New York Times: Less Communism = Bad News
Reporter Howard W. French rued the fact that Chinese communist leaders are discarding elements of Mao’s system: “Until the beginning of the reform period in the early 1980's, China's socialized medical system, with ‘barefoot doctors’ at its core, worked public health wonders. From 1952 to 1982 infant mortality fell from 200 per 1,000 live births to 34, and life expectancy increased from about 35 years to 68, according to a recent study published by The New England Journal of Medicine.”
As for the purported health benefits of Mao’s version of communism, estimates of the number of deaths vary widely, but most are in the tens of millions.But while admitting that more economic freedom has brought prosperity to many in China, French highlighted the victims of China's flirtation with capitalism. At one point, he even suggested that health of the world was being put in jeopardy: “The near total absence of adequate health care in much of the countryside has sown deep resentment among the peasantry while helping to spread infectious diseases like hepatitis and tuberculosis and making the country — and the world — more vulnerable to epidemics like severe acute respiratory syndrome, or SARS, and possibly bird flu.”
Now, excerpts from French’s January 14 article:
China's economic reforms have turned an almost uniformly poor nation into an increasingly prosperous one in the space of a mere generation. But the collapse of socialized medicine and staggering cost increases have opened a yawning gap between health care in the cities and the rural areas, where the former system of free clinics has disintegrated....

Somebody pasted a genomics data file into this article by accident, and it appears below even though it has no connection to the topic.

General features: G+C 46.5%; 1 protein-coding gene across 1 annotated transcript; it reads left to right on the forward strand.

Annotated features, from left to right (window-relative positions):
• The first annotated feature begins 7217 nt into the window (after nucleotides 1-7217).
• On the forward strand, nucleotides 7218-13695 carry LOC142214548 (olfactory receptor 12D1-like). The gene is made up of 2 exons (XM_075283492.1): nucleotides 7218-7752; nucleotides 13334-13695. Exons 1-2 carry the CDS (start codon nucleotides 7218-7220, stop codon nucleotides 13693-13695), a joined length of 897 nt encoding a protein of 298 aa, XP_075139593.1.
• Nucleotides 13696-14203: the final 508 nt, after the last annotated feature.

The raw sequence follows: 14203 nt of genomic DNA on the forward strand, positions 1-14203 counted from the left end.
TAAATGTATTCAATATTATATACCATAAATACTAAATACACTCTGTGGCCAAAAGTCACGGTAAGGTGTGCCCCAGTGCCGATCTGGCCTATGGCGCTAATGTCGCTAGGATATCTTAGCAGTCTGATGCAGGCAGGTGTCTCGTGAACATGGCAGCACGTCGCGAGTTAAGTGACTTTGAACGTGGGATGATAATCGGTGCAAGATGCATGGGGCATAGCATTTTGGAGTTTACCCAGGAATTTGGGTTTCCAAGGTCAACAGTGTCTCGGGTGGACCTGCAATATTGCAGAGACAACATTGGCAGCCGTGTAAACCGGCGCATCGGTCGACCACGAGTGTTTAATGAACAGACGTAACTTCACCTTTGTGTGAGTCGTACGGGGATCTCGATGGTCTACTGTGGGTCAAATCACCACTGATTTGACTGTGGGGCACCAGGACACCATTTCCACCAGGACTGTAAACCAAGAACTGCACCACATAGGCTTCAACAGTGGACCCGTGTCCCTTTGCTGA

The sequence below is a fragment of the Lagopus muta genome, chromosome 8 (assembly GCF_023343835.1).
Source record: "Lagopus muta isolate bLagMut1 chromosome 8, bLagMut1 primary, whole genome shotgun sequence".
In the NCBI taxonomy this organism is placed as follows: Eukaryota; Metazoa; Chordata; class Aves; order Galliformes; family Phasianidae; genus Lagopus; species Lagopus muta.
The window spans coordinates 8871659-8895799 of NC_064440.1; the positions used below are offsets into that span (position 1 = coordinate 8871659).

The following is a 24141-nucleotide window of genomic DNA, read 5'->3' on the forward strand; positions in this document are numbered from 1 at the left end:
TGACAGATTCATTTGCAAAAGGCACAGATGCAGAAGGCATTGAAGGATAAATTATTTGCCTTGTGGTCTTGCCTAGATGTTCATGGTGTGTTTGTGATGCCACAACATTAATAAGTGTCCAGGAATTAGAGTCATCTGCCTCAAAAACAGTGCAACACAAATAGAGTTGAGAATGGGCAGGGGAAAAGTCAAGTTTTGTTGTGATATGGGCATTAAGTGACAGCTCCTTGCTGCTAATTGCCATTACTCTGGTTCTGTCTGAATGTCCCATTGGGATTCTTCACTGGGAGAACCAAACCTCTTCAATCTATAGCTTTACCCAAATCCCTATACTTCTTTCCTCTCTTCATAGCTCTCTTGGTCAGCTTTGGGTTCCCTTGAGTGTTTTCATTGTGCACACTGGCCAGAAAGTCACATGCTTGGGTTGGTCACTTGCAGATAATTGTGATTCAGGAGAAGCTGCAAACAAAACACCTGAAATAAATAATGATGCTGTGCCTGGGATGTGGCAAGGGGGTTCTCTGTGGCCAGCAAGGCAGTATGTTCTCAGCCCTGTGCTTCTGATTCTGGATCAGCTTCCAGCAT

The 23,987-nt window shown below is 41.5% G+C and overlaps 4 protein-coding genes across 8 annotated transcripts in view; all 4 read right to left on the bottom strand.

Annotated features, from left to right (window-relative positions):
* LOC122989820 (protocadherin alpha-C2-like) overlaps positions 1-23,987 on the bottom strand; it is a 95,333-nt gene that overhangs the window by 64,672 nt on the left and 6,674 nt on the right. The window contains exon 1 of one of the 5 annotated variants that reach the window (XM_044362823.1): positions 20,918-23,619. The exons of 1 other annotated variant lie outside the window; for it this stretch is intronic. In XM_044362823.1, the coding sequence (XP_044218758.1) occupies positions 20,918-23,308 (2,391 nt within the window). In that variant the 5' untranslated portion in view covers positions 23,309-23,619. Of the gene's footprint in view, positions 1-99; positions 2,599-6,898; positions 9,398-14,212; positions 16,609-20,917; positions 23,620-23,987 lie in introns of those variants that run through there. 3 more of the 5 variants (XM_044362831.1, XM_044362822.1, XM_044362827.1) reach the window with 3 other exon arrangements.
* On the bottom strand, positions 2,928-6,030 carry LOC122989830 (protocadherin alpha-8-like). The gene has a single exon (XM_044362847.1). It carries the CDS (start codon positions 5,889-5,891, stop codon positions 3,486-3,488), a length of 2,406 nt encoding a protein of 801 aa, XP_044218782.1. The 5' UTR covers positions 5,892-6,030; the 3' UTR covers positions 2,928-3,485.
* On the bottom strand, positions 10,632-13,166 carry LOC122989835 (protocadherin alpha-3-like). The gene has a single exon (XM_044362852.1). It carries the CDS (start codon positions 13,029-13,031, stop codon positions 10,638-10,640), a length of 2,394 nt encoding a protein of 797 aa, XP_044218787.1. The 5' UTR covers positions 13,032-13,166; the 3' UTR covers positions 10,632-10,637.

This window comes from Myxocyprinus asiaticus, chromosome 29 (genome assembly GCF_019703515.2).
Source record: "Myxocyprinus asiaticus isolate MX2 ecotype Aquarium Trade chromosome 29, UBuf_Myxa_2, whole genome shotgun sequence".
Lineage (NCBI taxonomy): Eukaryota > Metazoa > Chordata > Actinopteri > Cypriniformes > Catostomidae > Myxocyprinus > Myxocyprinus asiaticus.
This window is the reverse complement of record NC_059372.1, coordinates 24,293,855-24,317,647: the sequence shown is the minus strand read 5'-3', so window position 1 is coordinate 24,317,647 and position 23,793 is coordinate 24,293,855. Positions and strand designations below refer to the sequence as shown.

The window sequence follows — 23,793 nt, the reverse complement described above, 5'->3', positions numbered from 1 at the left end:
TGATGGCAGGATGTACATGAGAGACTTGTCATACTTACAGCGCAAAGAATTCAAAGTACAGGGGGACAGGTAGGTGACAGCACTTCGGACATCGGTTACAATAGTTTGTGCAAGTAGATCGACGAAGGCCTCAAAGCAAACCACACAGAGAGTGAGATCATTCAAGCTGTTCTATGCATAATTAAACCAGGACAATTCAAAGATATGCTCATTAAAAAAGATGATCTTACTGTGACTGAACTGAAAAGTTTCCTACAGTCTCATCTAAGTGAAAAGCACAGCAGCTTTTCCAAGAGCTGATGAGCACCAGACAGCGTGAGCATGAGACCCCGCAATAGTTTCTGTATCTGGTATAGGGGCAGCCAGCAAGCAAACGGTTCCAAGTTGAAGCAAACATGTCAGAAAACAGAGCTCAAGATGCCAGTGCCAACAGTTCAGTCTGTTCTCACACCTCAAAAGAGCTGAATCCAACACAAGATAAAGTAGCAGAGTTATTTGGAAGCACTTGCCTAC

That China finds itself in this situation today is as remarkable as the country's economic takeoff and, paradoxically, is inseparably related to it. Until the beginning of the reform period in the early 1980's, China's socialized medical system, with ''barefoot doctors'' at its core, worked public health wonders.
From 1952 to 1982 infant mortality fell from 200 per 1,000 live births to 34, and life expectancy increased from about 35 years to 68, according to a recent study published by The New England Journal of Medicine.
Since then, in one of the great policy reversals of modern times, China has dissolved its rural communes, privatized vast swaths of the economy and shifted public health resources away from rural areas and toward the cities. Public hospitals were urged to charge commercial rates for new drugs and most procedures, and today the salaries of health care workers are typically linked to the amount of income they generate for their hospitals.
More than half of urban residents, by comparison, enjoy some kind of coverage, which is supplied by their employers.
The recent emphasis on profit, meanwhile, has led doctors and other well-trained health care workers to abandon the countryside, with a result that peasants are left at the mercy of unqualified caregivers and outright charlatans who peddle expensive, improperly prescribed drugs and counterfeit medicines.
''From the liberation to the Cultural Revolution, conditions in the rural areas were fairly good,'' Dr. Wang Weizhong, a physician and member of the National People's Congress from Jilin Province in the northeast, said of the period from 1949 to the 1970's. ''There were township clinics in every area, and there was no problem getting at least small illnesses treated everywhere.''
Dr. Wang insisted that the government was working hard with its recent health care reforms to address the problems, but agreed that the old public health system that once protected peasants ''had dissolved.''